Social Media in the M.B.A. Classroom
Author, Stacey Blackman, who owns an MBA admissions consulting company, offers an interesting perspective on the emerging role of social media in business schools.
I’ve pulled out several quotes that I found interesting:
“But familiarity with the various forms of social media communication is no longer enough; graduates have to be able to transfer this experience into the commercial landscape. Such knowledge may provide an all-important edge when the time comes to parlay your M.B.A. into a job offer.”
“Several elite business schools in the U.S. and abroad have added courses relating to social media over the past year, and the move couldn’t come fast enough. As an editorial writer in the Financial Times puts it, business schools that don’t recognize the ubiquity of new technology risk lagging behind not only the students they aim to teach but also the recruiters who come to these schools in search of M.B.A.s.”
Blackman describes several MBA programs who have begun offering courses on social media such as: Columbia Business School, Harvard’s Business School and the Stanford Graduate School of Business. One of the things you’ll notice when entering the websites of these schools is the use of a variety of media: videos, pictures, social media sharing and etc. I really liked the look and feel of these sites as it’s clear they aim to engage the user in multiple ways.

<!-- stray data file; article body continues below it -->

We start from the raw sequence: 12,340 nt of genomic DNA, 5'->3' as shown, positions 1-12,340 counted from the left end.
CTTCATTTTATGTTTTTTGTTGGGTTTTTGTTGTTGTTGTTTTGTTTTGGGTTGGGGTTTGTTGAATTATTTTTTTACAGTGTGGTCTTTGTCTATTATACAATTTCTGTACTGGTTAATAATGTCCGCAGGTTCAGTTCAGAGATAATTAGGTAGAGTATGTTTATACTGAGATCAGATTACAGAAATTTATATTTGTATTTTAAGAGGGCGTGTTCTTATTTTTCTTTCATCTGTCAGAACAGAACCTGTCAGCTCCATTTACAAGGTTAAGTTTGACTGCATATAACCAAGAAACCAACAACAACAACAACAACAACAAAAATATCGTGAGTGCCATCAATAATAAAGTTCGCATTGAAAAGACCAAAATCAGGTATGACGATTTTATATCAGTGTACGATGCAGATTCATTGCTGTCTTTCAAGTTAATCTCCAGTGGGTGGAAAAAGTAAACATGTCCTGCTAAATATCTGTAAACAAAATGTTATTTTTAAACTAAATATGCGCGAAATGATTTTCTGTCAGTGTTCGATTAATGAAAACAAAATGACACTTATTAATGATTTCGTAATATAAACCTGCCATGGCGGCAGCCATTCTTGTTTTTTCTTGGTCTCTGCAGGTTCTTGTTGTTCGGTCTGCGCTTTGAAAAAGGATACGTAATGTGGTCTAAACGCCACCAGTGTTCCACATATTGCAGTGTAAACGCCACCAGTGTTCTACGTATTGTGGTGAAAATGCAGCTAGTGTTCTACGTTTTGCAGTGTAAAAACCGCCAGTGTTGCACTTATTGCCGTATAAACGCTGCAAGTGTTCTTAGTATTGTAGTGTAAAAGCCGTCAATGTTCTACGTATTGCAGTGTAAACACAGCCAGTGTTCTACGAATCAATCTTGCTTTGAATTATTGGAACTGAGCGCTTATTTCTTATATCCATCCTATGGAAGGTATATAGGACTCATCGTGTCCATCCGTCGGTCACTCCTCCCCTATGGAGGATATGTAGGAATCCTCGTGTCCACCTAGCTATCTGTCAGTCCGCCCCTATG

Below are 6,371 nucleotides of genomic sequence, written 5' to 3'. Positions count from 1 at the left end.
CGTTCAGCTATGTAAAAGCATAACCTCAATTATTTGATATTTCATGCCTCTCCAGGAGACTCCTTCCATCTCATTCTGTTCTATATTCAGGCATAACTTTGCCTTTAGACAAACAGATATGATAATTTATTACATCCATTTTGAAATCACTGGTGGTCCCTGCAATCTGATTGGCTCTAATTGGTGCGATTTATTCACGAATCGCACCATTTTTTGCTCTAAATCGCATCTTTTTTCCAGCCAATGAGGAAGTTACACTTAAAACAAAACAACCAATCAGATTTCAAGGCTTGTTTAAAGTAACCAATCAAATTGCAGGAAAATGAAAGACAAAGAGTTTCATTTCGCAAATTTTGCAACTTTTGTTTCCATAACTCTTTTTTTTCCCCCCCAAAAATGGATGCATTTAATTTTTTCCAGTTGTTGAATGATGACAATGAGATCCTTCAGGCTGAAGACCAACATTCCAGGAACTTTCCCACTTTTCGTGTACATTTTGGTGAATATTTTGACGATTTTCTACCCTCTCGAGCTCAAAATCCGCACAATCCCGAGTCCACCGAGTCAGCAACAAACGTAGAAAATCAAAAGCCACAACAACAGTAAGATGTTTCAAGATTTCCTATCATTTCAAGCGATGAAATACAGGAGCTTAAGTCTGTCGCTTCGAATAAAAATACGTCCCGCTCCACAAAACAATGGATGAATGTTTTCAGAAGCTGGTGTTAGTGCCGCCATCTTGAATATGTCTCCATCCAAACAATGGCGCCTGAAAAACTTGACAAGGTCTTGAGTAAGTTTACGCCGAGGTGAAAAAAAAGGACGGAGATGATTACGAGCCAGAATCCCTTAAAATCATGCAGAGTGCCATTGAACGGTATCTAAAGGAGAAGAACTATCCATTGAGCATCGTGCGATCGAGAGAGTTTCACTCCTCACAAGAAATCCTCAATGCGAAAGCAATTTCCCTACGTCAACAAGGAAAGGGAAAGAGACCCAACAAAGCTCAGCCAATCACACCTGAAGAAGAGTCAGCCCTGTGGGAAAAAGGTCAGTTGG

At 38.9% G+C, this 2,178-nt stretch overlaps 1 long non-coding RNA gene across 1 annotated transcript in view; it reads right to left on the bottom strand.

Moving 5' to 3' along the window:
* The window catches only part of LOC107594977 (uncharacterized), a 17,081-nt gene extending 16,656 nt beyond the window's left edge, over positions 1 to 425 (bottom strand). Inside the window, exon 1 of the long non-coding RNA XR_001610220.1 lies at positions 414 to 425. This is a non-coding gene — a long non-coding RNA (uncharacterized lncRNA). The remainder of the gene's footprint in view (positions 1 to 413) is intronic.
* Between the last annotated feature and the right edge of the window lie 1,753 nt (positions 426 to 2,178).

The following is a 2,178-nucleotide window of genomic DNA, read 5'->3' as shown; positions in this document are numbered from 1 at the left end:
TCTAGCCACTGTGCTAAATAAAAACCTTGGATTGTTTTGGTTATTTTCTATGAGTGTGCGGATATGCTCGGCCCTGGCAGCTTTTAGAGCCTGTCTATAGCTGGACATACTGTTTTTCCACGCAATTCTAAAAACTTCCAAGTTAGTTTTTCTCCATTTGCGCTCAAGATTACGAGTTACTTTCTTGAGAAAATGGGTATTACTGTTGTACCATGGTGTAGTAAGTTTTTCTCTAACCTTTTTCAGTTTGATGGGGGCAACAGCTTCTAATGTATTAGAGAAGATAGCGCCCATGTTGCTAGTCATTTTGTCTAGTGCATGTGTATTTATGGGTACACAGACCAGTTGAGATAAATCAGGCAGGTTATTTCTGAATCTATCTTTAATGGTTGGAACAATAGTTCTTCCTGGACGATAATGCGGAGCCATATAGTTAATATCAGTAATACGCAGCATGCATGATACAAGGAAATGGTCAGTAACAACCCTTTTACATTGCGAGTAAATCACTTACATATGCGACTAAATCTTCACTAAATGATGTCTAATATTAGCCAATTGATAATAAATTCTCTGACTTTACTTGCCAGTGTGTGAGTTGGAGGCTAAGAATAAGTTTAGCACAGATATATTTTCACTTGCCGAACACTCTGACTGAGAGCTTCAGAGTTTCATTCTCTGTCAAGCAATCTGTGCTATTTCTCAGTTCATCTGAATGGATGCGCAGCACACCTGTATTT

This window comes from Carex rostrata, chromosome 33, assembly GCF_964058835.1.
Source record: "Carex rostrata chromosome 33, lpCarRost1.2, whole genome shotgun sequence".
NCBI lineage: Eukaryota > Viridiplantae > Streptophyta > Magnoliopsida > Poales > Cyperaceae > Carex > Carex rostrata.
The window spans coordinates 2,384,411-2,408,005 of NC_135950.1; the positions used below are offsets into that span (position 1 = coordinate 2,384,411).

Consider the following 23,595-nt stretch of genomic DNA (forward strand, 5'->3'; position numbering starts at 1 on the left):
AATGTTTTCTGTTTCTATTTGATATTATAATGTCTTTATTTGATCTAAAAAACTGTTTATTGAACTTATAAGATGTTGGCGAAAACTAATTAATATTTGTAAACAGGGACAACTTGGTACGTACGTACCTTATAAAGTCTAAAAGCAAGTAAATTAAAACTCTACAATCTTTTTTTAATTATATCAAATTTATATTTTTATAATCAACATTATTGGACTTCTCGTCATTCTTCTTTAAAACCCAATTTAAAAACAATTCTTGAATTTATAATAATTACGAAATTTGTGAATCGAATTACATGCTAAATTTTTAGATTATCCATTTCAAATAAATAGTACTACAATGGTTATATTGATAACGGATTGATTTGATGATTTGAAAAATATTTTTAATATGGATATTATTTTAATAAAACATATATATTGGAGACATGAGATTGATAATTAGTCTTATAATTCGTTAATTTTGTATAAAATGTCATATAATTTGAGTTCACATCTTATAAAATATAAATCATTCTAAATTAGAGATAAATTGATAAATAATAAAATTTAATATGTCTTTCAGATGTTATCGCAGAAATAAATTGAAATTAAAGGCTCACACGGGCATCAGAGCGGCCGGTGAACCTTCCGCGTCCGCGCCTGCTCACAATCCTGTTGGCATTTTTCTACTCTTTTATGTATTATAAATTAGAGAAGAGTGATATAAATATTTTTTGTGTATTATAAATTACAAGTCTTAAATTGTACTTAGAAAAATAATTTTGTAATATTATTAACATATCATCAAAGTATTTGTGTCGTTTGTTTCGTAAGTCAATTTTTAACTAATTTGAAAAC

Blackman ends her piece with the following advice:
“Now that business schools have added courses in social media to their curricula, you can bet the folks working in M.B.A. admissions are equally savvy in this area. It has become commonplace for review committees to log on to Google, Facebook, or Twitter to research a candidate before handing out a coveted invitation to interview.
My advice to clients? Honestly evaluate your profile. Think about whether you’d want one of your grandparents to see the content you’ve got on there, or the individual who’s writing your letter of recommendation. If it doesn’t pass that test, then you need to get rid of it. If something is on the Internet, you should assume it is fully public. Even with new friend and privacy settings in place, you should simply remove any incriminating photos or comments, and untag yourself from questionable photos posted by others. Disregard this warning and you may jeopardize your chances at getting into the b-school of your dreams.” More…